Returning to Borsuk vehicles, is PGZ ready for mass production?
We estimate that annually we would be able to deliver equipment for one battalion.
Are you considering moving the production of some vehicles outside HSW [Huta Stalowa Wola] if the MoND’s orders are larger?
Yes, we are. There are a few important issues, first of which is the plant’s production capacity. Purchasing machines is not enough to quickly increase this capacity. The limitations are created due to the lack of qualified employees. Another issue is the security of production in the event of threat. That’s why we are working on its multiplication at some of our plants. As a Group, we have a similar production capacity [to HSW] in various locations, such as Śląsk. The production of components, or even some specialist versions of Borsuk, could be taken over by, for example, OBRUM in Gliwice.
We have ordered Turkish drones. What about your UAV projects?
The Bayraktar TB2 combat system was ordered by the MoND as part of an urgent operational need. PGZ, on the other hand, is executing programs on tactical UAVs. One of them is Orlik. Test flights of the modified platform started in the second half of August. There is also a chance that the contract regarding the Wizjer mini-UAV program will be signed soon.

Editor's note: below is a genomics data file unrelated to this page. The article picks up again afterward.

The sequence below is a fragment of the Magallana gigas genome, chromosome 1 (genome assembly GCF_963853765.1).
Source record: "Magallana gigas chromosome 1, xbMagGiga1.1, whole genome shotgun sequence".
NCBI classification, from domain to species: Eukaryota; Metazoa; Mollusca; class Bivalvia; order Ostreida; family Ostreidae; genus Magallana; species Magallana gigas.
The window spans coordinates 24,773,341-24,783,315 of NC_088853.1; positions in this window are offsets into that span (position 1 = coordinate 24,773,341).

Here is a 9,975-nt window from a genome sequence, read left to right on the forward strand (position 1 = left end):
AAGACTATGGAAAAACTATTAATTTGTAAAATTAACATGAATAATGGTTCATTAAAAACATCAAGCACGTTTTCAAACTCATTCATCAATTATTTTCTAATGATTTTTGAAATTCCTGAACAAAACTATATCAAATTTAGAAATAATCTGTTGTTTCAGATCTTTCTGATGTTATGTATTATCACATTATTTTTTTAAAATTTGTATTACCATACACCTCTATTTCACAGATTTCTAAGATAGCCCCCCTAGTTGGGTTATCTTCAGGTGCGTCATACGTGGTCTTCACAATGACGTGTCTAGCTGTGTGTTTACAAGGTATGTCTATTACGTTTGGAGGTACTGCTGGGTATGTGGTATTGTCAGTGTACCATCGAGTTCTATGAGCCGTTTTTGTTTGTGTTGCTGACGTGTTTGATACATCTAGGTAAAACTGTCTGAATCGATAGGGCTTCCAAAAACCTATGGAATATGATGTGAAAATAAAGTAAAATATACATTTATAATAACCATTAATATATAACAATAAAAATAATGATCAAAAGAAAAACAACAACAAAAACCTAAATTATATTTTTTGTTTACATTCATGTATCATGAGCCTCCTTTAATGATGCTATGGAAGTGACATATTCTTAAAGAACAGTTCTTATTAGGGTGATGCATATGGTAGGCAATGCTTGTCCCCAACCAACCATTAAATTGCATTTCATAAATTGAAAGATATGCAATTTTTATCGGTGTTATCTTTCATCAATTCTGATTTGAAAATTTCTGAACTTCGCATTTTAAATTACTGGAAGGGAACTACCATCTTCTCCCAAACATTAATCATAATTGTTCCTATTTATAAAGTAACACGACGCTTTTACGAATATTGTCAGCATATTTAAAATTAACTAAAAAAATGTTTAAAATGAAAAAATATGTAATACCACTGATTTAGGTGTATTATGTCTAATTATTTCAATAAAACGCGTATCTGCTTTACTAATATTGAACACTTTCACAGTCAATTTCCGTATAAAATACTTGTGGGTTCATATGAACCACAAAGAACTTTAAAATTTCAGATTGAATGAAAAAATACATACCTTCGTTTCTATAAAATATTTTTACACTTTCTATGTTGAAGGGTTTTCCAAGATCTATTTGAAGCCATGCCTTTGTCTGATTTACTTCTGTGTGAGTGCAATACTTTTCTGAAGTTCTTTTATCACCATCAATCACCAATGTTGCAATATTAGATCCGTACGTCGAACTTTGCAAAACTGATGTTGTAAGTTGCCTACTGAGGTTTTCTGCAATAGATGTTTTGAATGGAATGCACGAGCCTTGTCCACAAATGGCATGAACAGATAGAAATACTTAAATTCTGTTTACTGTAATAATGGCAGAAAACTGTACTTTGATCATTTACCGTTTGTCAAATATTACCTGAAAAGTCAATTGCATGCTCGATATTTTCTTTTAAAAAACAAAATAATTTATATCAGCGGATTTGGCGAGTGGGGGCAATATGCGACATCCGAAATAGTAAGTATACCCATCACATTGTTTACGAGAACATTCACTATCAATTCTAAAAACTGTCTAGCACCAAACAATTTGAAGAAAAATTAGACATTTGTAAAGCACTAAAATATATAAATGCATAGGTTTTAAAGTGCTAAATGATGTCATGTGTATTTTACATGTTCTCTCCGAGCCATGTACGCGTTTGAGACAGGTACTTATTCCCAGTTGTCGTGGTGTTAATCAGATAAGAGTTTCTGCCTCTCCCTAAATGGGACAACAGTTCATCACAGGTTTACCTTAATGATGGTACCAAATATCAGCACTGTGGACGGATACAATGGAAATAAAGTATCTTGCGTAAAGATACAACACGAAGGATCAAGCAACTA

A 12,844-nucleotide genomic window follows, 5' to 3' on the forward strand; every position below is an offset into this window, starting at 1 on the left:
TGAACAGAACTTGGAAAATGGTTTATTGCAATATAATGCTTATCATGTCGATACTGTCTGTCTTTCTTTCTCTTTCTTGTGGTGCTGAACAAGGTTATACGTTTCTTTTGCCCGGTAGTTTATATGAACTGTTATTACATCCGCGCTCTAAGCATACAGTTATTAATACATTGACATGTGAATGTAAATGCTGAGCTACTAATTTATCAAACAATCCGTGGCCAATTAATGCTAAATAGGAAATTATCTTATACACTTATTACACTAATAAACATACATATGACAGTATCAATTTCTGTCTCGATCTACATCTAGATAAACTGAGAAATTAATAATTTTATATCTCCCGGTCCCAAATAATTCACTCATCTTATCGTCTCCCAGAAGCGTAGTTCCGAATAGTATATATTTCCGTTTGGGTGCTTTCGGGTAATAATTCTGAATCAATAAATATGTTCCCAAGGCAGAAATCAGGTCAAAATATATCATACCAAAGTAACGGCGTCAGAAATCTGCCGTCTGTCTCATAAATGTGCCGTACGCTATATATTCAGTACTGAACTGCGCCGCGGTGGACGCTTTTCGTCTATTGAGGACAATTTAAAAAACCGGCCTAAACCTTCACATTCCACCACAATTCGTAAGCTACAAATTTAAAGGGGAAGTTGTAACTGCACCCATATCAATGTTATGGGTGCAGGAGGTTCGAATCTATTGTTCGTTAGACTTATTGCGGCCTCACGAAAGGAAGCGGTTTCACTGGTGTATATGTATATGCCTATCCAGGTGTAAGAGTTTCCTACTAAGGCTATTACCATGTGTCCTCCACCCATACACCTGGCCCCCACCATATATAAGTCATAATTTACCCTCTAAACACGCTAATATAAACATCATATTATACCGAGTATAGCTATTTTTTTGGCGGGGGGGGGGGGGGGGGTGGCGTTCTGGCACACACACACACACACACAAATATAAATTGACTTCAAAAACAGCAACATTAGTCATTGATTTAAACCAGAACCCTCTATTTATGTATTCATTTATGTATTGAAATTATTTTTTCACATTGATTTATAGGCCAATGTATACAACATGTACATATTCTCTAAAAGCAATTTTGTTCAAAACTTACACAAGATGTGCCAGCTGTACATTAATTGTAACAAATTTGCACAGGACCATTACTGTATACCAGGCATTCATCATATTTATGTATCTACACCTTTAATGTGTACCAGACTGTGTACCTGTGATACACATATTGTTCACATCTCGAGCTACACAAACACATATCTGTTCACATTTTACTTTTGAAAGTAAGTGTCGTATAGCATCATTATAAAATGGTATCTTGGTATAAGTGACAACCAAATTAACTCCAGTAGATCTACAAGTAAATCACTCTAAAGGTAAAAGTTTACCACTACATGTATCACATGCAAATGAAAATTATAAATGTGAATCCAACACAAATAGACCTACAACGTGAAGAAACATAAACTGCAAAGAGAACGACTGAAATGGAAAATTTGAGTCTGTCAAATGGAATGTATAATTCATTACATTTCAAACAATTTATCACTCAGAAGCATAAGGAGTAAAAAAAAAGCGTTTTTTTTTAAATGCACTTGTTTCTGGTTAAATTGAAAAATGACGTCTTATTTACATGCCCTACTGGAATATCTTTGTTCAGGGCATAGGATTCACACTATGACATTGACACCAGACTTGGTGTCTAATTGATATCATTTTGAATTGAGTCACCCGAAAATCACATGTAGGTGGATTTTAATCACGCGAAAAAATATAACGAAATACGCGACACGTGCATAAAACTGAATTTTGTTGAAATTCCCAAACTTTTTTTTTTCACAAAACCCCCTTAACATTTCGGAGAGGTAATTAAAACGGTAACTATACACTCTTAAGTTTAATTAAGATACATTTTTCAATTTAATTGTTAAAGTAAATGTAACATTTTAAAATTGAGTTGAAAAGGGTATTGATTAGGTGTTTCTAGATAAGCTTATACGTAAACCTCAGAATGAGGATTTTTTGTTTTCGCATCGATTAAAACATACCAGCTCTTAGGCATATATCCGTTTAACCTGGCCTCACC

For years, PGZ has also been engaged in the work on the BMS [Battlefield Management System]. What is the current situation of this project?
We are conducting intensive negotiations with the MoND, and, if everything goes according to plan, by the end of this year we will sign a contract on BMS, which in the first place will be installed in Rosomaks.
Such extensive programs require good organization. What has changed in the Group in that area?
We are trying to create an organizational structure that will provide us with capabilities to execute specific projects for the MoND. An example of such a move was combining military aviation works which specialized in servicing the same equipment. WZL No. 2 dealt with airframes, and WZL No. 4 with aircraft engines. Once they became one entity, many barriers hindering cooperation were lifted. We also have to restore some competences lost by our defense plants as a result of many years of underfinancing and lack of decisions on launching new projects. In order to gain such competences, we need investments. We already have an important asset in the form of experienced managerial staff at most companies, as well as highly qualified crews.
Autosan is getting pretty bad press. What will be the future of this company?